Adversity can’t hurt a fine evening at Barn
The Barn Theatre near Augusta is my favorite summer stock theatre. The Ragotzys have produced exceptionally fine shows for 57 consecutive seasons, probably a national record for any theatrical family and undoubtedly a real blessing for theatre lovers in this region.
Last Friday, I attended a performance of “Joseph and the Amazing Technicolor Dreamcoat” there and enjoyed it immensely. Everyone recognizes the easily singable tunes of this lightweight musical, that does nothing to stimulate the intellect but simply wants to entertain. It is facile summer stock fare at its best.
Of course, at the Barn all other appealing and charming features of summer stock come into play. Young aspiring thespians wave the cars of patrons into the big parking meadow in front of the theatre. Another young and friendly actor, Kevin Field, hands me my tickets at the box office: he later plays a delightful Isaachar on stage. At the refreshment stand outside the theatre I buy my Sprite from a beautiful woman who appears on the stage as one of the wives. The gifted choreographer doubles as the doorman who takes the tickets, and Sean Walton, who as Judah sings and dances a marvelous “Benjamin Calypso” hands me my program and ushers me to my seat. Jack Ragotzy then ambles on the stage and greets the patrons in his inimitable way; pointing out that his daughter-in-law and two of his grandchildren will appear in the musical. Actors, musicians, family members, stage hands, and technical personnel all are involved in every aspect, artistic and practical, of the enterprise, a particularly charming facet of the Barn and much like it must have been in the traveling acting troupes of past centuries.
Once inside, all does not go as planned, however. A pleasant and youngish, but broad-shouldered man, seats himself in front of me and blocks out 40 percent of the stage. He is accompanied by a woman who is so smitten with him that she entwines herself around him like ivy on a column. Overcoming his initial, minimal resistance, she then pulls his arms over to herself, so that they eventually end up looking like a human pretzel. Another 40 percent of the stage disappears.I am thinking of asking the lovebirds to show some consideration for me, but my wife, knowing me too well and thus anticipating my interruptive intentions, sends me stern and forbidding glances. And so I resign myself to pondering the inscription on the sightblocker’s polo shirt, which reads, “Are you digital yet?” No, but ask me if I am ticked yet. The answer would have been affirmative. Why, I think dejectedly, don’t people who turn into Siamese twins connected at the cheek select seats in the last row?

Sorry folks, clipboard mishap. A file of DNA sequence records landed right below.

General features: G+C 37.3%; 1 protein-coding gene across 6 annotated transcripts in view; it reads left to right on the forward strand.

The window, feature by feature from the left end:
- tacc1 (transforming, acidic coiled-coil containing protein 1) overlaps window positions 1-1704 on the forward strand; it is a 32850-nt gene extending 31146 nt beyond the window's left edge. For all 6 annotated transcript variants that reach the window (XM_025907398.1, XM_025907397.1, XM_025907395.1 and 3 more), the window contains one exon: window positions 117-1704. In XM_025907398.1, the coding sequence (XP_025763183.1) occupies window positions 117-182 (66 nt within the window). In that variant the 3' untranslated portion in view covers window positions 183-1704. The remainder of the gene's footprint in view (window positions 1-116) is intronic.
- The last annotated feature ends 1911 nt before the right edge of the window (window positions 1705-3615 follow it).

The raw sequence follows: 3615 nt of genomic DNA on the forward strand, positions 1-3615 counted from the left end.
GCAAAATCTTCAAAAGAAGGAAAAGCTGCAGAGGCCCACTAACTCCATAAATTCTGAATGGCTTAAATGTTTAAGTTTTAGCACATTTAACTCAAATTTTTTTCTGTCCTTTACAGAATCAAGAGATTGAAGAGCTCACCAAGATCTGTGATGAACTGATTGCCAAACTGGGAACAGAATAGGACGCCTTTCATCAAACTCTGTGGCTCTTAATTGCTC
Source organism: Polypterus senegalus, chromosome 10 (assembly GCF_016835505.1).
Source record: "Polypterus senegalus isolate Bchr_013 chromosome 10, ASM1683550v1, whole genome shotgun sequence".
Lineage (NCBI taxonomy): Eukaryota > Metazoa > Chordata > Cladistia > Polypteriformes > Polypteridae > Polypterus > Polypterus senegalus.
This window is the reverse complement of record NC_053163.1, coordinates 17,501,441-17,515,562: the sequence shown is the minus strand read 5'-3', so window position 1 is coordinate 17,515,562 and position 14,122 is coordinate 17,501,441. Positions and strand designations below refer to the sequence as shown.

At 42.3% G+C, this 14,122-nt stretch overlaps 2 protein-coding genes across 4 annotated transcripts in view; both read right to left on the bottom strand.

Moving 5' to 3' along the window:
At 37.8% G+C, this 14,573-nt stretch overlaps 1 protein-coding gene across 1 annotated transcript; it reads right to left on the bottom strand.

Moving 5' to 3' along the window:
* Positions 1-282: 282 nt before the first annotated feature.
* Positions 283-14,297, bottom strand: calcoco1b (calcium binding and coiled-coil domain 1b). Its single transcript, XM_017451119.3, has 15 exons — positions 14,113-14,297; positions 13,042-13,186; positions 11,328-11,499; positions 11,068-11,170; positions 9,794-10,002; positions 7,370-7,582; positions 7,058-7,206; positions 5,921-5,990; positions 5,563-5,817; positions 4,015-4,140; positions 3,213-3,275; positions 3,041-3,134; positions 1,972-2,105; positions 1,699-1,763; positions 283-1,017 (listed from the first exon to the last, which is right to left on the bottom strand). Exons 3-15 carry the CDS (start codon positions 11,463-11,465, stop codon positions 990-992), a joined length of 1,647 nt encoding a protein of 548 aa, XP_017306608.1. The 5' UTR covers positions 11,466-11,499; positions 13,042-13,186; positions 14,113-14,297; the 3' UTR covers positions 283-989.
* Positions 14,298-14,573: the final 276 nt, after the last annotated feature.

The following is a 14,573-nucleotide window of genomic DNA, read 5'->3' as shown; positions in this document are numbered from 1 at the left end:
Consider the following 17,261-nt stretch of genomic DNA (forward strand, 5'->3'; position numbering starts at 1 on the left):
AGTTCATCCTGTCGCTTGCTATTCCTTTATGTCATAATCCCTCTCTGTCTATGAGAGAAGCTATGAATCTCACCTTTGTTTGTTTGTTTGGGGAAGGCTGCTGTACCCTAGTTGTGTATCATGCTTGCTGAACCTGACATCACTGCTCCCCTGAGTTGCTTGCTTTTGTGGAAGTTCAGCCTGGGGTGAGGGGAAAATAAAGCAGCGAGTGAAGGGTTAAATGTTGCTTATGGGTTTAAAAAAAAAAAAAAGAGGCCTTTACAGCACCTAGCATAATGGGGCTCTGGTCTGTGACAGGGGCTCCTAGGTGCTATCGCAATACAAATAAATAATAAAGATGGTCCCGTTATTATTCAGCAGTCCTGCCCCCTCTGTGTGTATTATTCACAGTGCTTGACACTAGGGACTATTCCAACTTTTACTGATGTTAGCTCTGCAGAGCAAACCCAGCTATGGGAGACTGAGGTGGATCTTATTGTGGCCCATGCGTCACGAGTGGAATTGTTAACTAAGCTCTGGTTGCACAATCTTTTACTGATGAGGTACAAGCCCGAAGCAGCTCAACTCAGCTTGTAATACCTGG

Not being able to see much of the stage, I observe the audience. While Pharaoh reveals his dreams in song, the man kitty-corner from me pulls out his cell phone, reads his electronic e-mail messages, and receives phone messages. He should be in my seat. Obviously he is digital yet. Then Pharaoh, a campy looking Elvis impersonator, wanders off the stage to harvest a few laughs by singling out patrons. Luckily he passes my seat, but stops right behind me and verbally teases my friend Dr. Koonrads Lubavs. He, however is quick on his feet and matches Pharaoh’s goading with swift repartees. A woman behind me, totally abandons herself to this hilarity and shrieks and screeches with delight, piercing my ears with high-pitched bursts of laughter. I begin to sympathize with King Ludwig II of Bavaria who was in the habit of having operas, particularly those by Richard Wagner, performed with him as the only person in the theatre. But then I also realize that Ludwig was insane, and I return to the visually blocked show, consider going digital, and relax and enjoy the music.
After the show, we and other smiling patrons walk across the lawn to our cars. The stars are out, a nice, cool summer breeze fans across the festively lit theatre. We make our way back into town, humming the show tunes, and happy that we have such a treasure as the Barn nearby.